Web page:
Princes of Florence is a “Eurogame” played in seven round for 3-5 players that centers around the theme of supporting artisans during the Renaissance. It combines bidding, resource management and other common elements into a unique, wonderful strategic game. It has long been my favorite and I find it holds up beautifully years after I first played.
It can seem a bit overwhelming at first. There are a lot of components and rules and it is necessary to give new players some instruction before beginning. Once that’s done and the game begins, however, most find it easy to pick up. Getting a feel for strategy and planning will likely take a few games.
The goal is to have the most prestige points (victory points) by the end of the game. The primary method of scoring prestige points is by playing one of the 23 artisan cards to complete a “work.” The value of the work will depend on whether or not you have things in your principality (play area) that inspire the artisan. For example, playing a Mathematician is worth more if you have a University.
Each artisan prefers 1 of 10 available buildings, 1 of 3 available landscapes and 1 of 3 available freedoms. Balancing which of these, and of other benefits and modifiers, you acquire is the key to victory. There are also placement and monetary restrictions to consider.
I won’t get into to too much more detail, but the structure of each round is another key to the game and warrants discussion.
Each round has two phases:
1) Auction phase: Seven things (the three landscapes, jesters, builders, cards worth extra prestige at the end of the game and cards that let you use previously used artisans) are ONLY available via auction. Bidding always starts at 200 florin and increases in increments of exactly 100 until all players pass. The last bidder now gets their choice of anything that hasn’t been already claimed that round. This continues until every player has obtain exactly one auctionable item. The bidding element combined with only being able to obtain one of these things per round adds great layers of balance and strategy to the game.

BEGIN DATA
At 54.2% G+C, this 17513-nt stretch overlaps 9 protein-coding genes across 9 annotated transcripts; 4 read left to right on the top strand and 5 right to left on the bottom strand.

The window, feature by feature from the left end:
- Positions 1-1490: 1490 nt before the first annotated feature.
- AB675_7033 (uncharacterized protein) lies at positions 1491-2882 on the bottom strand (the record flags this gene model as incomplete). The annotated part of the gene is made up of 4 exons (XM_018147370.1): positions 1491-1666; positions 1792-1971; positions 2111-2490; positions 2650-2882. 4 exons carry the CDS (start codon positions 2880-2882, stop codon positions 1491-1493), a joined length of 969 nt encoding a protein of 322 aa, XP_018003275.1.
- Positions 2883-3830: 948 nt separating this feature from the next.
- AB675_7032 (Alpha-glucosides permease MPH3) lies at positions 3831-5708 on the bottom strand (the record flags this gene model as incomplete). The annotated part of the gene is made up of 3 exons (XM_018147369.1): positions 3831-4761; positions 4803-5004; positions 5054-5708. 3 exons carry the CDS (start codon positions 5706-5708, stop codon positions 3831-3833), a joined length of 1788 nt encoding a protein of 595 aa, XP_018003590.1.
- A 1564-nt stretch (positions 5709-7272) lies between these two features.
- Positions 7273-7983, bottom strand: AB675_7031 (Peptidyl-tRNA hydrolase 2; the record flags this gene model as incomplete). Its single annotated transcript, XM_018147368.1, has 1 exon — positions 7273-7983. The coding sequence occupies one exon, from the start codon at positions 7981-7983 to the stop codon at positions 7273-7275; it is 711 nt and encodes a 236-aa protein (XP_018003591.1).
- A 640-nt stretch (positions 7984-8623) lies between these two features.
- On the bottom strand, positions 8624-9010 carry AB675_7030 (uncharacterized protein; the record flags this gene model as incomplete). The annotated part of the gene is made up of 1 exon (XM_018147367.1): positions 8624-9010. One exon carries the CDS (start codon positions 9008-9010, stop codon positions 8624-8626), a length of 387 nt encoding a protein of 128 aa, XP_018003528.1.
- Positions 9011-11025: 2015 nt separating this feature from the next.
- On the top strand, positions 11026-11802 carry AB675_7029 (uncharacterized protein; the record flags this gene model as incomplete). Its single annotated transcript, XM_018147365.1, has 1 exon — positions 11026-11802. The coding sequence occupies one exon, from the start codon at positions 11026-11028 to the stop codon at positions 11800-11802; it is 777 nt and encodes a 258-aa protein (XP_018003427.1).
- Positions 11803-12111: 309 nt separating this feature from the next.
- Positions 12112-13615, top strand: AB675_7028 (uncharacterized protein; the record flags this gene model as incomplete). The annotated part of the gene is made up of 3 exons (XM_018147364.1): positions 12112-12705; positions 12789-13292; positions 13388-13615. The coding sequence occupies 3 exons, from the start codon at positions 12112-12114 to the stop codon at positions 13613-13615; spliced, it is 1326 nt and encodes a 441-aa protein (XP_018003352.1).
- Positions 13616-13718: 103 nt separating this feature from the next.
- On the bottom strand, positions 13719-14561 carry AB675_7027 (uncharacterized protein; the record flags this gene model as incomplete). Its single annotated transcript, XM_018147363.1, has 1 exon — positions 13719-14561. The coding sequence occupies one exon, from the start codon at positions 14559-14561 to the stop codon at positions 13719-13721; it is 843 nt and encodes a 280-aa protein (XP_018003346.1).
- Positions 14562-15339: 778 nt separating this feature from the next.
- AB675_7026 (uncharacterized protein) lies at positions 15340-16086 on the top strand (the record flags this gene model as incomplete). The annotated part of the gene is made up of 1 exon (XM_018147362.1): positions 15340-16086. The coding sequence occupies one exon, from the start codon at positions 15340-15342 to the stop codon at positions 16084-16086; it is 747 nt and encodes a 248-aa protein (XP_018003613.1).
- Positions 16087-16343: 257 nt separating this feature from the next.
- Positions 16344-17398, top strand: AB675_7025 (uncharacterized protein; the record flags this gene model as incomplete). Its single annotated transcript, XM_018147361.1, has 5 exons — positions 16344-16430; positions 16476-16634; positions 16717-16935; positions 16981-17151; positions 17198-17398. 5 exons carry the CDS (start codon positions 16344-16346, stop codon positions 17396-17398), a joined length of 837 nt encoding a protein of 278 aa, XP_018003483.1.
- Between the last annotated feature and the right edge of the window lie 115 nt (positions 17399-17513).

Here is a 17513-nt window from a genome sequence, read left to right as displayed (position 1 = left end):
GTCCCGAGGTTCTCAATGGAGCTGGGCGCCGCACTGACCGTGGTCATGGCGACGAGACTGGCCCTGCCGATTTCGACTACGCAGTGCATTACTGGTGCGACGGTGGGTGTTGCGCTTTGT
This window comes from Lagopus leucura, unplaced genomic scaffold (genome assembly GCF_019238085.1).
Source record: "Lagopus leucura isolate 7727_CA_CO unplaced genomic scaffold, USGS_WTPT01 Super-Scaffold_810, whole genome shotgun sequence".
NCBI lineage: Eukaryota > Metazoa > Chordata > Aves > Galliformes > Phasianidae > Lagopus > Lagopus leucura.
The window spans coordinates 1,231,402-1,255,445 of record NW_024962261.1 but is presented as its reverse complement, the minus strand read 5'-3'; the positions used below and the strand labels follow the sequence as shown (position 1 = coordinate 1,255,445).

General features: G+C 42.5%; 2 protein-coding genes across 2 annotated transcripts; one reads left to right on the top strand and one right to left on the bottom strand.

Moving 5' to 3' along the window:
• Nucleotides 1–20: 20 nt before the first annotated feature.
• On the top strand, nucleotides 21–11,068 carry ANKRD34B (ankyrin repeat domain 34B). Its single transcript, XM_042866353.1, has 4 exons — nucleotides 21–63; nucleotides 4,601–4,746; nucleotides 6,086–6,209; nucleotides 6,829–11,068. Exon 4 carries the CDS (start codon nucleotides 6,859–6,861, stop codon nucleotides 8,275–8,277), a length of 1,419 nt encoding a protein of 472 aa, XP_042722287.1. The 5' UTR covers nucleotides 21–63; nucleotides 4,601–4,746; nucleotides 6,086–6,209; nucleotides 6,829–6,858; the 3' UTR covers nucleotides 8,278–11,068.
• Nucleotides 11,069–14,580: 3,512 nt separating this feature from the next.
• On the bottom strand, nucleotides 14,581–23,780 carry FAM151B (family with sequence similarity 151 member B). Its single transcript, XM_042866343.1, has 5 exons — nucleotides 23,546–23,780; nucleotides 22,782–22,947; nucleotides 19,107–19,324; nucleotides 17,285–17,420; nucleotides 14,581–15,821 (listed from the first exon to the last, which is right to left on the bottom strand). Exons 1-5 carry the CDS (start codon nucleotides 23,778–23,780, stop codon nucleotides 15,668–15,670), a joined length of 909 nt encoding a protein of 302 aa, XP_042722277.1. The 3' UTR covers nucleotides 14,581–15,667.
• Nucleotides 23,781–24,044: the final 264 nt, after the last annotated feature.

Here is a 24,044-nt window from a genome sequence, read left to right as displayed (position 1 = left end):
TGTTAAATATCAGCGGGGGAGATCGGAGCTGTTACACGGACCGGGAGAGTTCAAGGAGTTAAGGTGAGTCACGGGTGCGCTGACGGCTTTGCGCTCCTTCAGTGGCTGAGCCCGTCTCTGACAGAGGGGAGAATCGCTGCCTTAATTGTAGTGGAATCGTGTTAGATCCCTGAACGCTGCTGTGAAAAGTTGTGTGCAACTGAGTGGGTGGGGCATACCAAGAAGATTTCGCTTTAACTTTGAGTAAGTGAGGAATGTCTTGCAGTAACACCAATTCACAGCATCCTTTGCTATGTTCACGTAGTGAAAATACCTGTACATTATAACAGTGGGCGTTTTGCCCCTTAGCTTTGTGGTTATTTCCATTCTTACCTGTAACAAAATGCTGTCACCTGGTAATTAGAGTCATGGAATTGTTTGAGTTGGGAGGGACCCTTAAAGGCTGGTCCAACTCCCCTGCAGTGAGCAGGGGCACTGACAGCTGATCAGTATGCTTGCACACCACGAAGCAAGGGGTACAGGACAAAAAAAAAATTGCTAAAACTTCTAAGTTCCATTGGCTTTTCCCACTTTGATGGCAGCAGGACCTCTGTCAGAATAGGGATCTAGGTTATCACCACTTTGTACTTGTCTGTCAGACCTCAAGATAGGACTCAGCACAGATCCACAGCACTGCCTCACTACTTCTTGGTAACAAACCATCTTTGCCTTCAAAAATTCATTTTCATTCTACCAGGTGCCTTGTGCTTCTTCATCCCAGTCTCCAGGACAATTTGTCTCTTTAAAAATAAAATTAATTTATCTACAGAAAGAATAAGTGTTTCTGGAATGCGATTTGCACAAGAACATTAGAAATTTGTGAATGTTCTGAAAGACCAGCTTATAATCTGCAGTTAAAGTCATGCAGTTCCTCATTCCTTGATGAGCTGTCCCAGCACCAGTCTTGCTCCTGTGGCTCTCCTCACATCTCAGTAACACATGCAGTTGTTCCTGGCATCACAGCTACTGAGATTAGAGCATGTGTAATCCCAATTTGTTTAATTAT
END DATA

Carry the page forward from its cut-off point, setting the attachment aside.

2) Action phase: Each player takes up to two actions. You can buy a freedom, buy a new artisan, buy a card to add bonus value when you complete a work, buy a building, or complete a work. Careful use of your two actions, management of available cash and exploiting what you acquired during the auction will pay off greatly.
The game comes with two player rule modifications and a packed in expansion of six special character cards. These give special abilities (such as getting a free auction item) and are auctioned off in a special phase at different points in the game. I enjoy the base game so much (and never have just two people for gaming) that we have never tried either of these modifications, so I can’t comment on it’s execution or balance.
The individual player game boards and other game components are all of good quality and hold up well over time.
Princes of Florence has a lot going on but it is all wonderfully constructed and well balanced. I adore the way everything comes together. Even the auction element, which I generally dislike in games, is incorporated perfectly and adds strategy without slowing things down. There are several viable ways to enhance your chances of completing works and scoring points, and the availability of things based on your opponent’s action makes every game different.
While I wouldn’t use it to introduce people to Eurogames, Princes of Florence is easily my personal favorite and I’d highly recommend it for any Eurogamer’s closet.